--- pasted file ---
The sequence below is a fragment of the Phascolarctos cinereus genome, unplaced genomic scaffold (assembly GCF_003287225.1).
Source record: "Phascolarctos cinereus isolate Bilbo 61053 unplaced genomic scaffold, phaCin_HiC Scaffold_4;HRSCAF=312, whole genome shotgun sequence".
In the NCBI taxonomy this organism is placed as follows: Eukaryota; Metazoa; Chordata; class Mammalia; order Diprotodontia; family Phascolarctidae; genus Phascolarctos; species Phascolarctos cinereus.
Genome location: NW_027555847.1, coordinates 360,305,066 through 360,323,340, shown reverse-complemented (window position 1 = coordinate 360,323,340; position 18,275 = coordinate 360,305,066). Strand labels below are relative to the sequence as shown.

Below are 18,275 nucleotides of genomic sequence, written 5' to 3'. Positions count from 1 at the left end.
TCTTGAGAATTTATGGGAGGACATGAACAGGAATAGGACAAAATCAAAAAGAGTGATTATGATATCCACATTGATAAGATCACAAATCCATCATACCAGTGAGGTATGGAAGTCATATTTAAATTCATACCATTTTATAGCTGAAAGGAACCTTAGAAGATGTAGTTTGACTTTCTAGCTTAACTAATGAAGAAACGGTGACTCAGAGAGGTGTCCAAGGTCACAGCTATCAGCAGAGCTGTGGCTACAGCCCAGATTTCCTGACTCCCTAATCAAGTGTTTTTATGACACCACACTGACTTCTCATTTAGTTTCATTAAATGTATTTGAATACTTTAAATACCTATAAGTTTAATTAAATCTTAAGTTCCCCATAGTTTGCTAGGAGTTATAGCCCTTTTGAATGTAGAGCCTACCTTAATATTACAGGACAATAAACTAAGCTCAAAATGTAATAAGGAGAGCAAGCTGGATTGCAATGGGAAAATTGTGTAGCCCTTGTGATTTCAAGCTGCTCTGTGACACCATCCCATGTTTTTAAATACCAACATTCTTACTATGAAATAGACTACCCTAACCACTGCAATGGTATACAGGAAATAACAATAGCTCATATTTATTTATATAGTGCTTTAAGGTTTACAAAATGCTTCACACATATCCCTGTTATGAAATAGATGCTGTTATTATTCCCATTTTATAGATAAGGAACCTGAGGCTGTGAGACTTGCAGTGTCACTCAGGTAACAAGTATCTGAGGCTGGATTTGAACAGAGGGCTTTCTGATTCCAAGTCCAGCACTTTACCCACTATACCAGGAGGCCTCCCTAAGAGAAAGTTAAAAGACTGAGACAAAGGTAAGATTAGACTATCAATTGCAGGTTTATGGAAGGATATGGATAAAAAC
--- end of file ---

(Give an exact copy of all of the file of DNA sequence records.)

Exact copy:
The sequence below is a fragment of the Phascolarctos cinereus genome, unplaced genomic scaffold (assembly GCF_003287225.1).
Source record: "Phascolarctos cinereus isolate Bilbo 61053 unplaced genomic scaffold, phaCin_HiC Scaffold_4;HRSCAF=312, whole genome shotgun sequence".
In the NCBI taxonomy this organism is placed as follows: Eukaryota; Metazoa; Chordata; class Mammalia; order Diprotodontia; family Phascolarctidae; genus Phascolarctos; species Phascolarctos cinereus.
Genome location: NW_027555847.1, coordinates 360,305,066 through 360,323,340, shown reverse-complemented (window position 1 = coordinate 360,323,340; position 18,275 = coordinate 360,305,066). Strand labels below are relative to the sequence as shown.

Below are 18,275 nucleotides of genomic sequence, written 5' to 3'. Positions count from 1 at the left end.
TCTTGAGAATTTATGGGAGGACATGAACAGGAATAGGACAAAATCAAAAAGAGTGATTATGATATCCACATTGATAAGATCACAAATCCATCATACCAGTGAGGTATGGAAGTCATATTTAAATTCATACCATTTTATAGCTGAAAGGAACCTTAGAAGATGTAGTTTGACTTTCTAGCTTAACTAATGAAGAAACGGTGACTCAGAGAGGTGTCCAAGGTCACAGCTATCAGCAGAGCTGTGGCTACAGCCCAGATTTCCTGACTCCCTAATCAAGTGTTTTTATGACACCACACTGACTTCTCATTTAGTTTCATTAAATGTATTTGAATACTTTAAATACCTATAAGTTTAATTAAATCTTAAGTTCCCCATAGTTTGCTAGGAGTTATAGCCCTTTTGAATGTAGAGCCTACCTTAATATTACAGGACAATAAACTAAGCTCAAAATGTAATAAGGAGAGCAAGCTGGATTGCAATGGGAAAATTGTGTAGCCCTTGTGATTTCAAGCTGCTCTGTGACACCATCCCATGTTTTTAAATACCAACATTCTTACTATGAAATAGACTACCCTAACCACTGCAATGGTATACAGGAAATAACAATAGCTCATATTTATTTATATAGTGCTTTAAGGTTTACAAAATGCTTCACACATATCCCTGTTATGAAATAGATGCTGTTATTATTCCCATTTTATAGATAAGGAACCTGAGGCTGTGAGACTTGCAGTGTCACTCAGGTAACAAGTATCTGAGGCTGGATTTGAACAGAGGGCTTTCTGATTCCAAGTCCAGCACTTTACCCACTATACCAGGAGGCCTCCCTAAGAGAAAGTTAAAAGACTGAGACAAAGGTAAGATTAGACTATCAATTGCAGGTTTATGGAAGGATATGGATAAAAAC